British computer scientist and inventor of the web has just launched a global plan to save it.
Sir Tim Berners-Lee on Monday launched the World Wide Web Foundation’s ‘Contract For The Web’, a plan that lays out a set of core principles and a road map for business, government and individuals to follow. He says such a concept is urgently needed to save the web and help prevent humanity sliding into a new age of ‘digital dystopia’. So, why is it that Berners-Lee thinks the world wide web needs saving?
Regardless of how much time you may personally spend browsing the web, it is now fundamental to life as we know it. Over the past 30 years, the world wide web has truly changed the world, helping to democratise access to information and education, accelerating global scientific progress, enabling the development of numerous other digital technologies, becoming the biggest driver of the global economy and even helping humanity to develop a broader understanding of itself.
The vision of the academic, scientific and technology communities that built the web was always to create an open and neutral system, available to all. However, according to Berners-Lee, the web now comes under increasing attack from government and commercial interests, threatening its neutrality, freedom and universal access.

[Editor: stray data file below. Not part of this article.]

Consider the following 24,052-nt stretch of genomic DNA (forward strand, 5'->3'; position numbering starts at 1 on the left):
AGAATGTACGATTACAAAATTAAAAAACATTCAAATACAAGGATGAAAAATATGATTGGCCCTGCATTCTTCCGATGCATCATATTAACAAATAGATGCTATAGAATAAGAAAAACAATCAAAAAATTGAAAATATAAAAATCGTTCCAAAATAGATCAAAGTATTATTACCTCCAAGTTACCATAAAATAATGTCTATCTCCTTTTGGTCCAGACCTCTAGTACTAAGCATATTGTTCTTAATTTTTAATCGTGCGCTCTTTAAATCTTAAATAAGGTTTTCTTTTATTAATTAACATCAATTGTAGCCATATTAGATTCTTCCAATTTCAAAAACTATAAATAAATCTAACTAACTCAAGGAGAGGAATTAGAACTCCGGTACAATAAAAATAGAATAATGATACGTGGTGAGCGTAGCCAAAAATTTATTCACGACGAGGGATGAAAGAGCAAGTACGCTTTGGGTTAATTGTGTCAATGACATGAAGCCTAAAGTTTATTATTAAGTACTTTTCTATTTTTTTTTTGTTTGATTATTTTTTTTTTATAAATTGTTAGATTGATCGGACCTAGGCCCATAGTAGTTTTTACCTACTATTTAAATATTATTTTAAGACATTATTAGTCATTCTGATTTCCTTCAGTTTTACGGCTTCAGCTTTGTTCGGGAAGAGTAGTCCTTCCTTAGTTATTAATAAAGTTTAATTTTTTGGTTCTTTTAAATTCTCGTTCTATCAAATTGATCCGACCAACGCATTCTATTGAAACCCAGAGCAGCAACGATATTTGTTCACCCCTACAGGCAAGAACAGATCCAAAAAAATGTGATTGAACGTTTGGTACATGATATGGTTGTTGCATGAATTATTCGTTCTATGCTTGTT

In some respects, this has always been the case. In the 1990s, some governments were more enthusiastic than others in allowing public access to the internet to begin with. Many government officials and politicians had concerns about the perceived dangers of the web, such as use by organised crime, terrorists, political activists or publishers of pornography.
Business has also long influenced usage of the web and has been a deciding factor in the rate of internet adoption. The capitalist nature of the internet’s global roll-out is a primary reason why more than half of the world’s population is still offline. For those fortunate enough to be online, their web experience is heavily influenced by huge investment promoting commercial interests.
So, given that the web has already been shaped by long standing commercial and government interests, what’s the impetus that has led to the heightened concern and the Web Foundation’s global action plan?
Berners-Lee maintains that never before has the web’s power for good been under more threat and that it has now reached a tipping point from which it could very well descend into dystopia. Firstly, with 46 per cent of the world’s population still unable to access the internet, he believes the digital divide threatens to be one of the greatest sources of equality in our time.
This story was first published by The National